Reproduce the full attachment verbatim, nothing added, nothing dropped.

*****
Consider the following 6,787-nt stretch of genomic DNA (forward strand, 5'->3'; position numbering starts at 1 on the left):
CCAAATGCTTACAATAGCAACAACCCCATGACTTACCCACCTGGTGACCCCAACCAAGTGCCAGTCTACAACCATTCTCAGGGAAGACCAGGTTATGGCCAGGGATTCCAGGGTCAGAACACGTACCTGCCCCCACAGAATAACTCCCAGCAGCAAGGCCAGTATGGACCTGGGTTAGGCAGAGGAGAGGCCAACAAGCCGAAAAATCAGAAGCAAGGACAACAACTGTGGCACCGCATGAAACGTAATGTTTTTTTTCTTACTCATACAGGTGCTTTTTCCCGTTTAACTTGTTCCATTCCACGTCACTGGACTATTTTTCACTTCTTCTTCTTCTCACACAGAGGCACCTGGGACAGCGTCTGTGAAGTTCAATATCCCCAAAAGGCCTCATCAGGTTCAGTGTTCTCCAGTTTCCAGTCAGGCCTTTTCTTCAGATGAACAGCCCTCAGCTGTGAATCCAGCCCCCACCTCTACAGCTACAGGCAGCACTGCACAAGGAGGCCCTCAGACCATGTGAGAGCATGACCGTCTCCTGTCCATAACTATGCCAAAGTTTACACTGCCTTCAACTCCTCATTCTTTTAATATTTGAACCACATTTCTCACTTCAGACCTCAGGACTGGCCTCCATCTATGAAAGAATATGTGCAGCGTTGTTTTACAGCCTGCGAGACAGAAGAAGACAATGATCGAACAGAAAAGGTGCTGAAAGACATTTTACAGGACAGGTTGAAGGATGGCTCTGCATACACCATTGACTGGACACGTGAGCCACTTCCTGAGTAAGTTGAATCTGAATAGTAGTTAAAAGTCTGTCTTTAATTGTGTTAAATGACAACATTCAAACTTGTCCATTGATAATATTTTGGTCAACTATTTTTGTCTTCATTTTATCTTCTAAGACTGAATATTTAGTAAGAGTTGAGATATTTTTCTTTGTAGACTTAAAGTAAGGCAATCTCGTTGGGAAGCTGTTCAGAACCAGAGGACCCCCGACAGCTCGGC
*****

Consider the following 6,787-nt stretch of genomic DNA (forward strand, 5'->3'; position numbering starts at 1 on the left):
CCAAATGCTTACAATAGCAACAACCCCATGACTTACCCACCTGGTGACCCCAACCAAGTGCCAGTCTACAACCATTCTCAGGGAAGACCAGGTTATGGCCAGGGATTCCAGGGTCAGAACACGTACCTGCCCCCACAGAATAACTCCCAGCAGCAAGGCCAGTATGGACCTGGGTTAGGCAGAGGAGAGGCCAACAAGCCGAAAAATCAGAAGCAAGGACAACAACTGTGGCACCGCATGAAACGTAATGTTTTTTTTCTTACTCATACAGGTGCTTTTTCCCGTTTAACTTGTTCCATTCCACGTCACTGGACTATTTTTCACTTCTTCTTCTTCTCACACAGAGGCACCTGGGACAGCGTCTGTGAAGTTCAATATCCCCAAAAGGCCTCATCAGGTTCAGTGTTCTCCAGTTTCCAGTCAGGCCTTTTCTTCAGATGAACAGCCCTCAGCTGTGAATCCAGCCCCCACCTCTACAGCTACAGGCAGCACTGCACAAGGAGGCCCTCAGACCATGTGAGAGCATGACCGTCTCCTGTCCATAACTATGCCAAAGTTTACACTGCCTTCAACTCCTCATTCTTTTAATATTTGAACCACATTTCTCACTTCAGACCTCAGGACTGGCCTCCATCTATGAAAGAATATGTGCAGCGTTGTTTTACAGCCTGCGAGACAGAAGAAGACAATGATCGAACAGAAAAGGTGCTGAAAGACATTTTACAGGACAGGTTGAAGGATGGCTCTGCATACACCATTGACTGGACACGTGAGCCACTTCCTGAGTAAGTTGAATCTGAATAGTAGTTAAAAGTCTGTCTTTAATTGTGTTAAATGACAACATTCAAACTTGTCCATTGATAATATTTTGGTCAACTATTTTTGTCTTCATTTTATCTTCTAAGACTGAATATTTAGTAAGAGTTGAGATATTTTTCTTTGTAGACTTAAAGTAAGGCAATCTCGTTGGGAAGCTGTTCAGAACCAGAGGACCCCCGACAGCTCGGC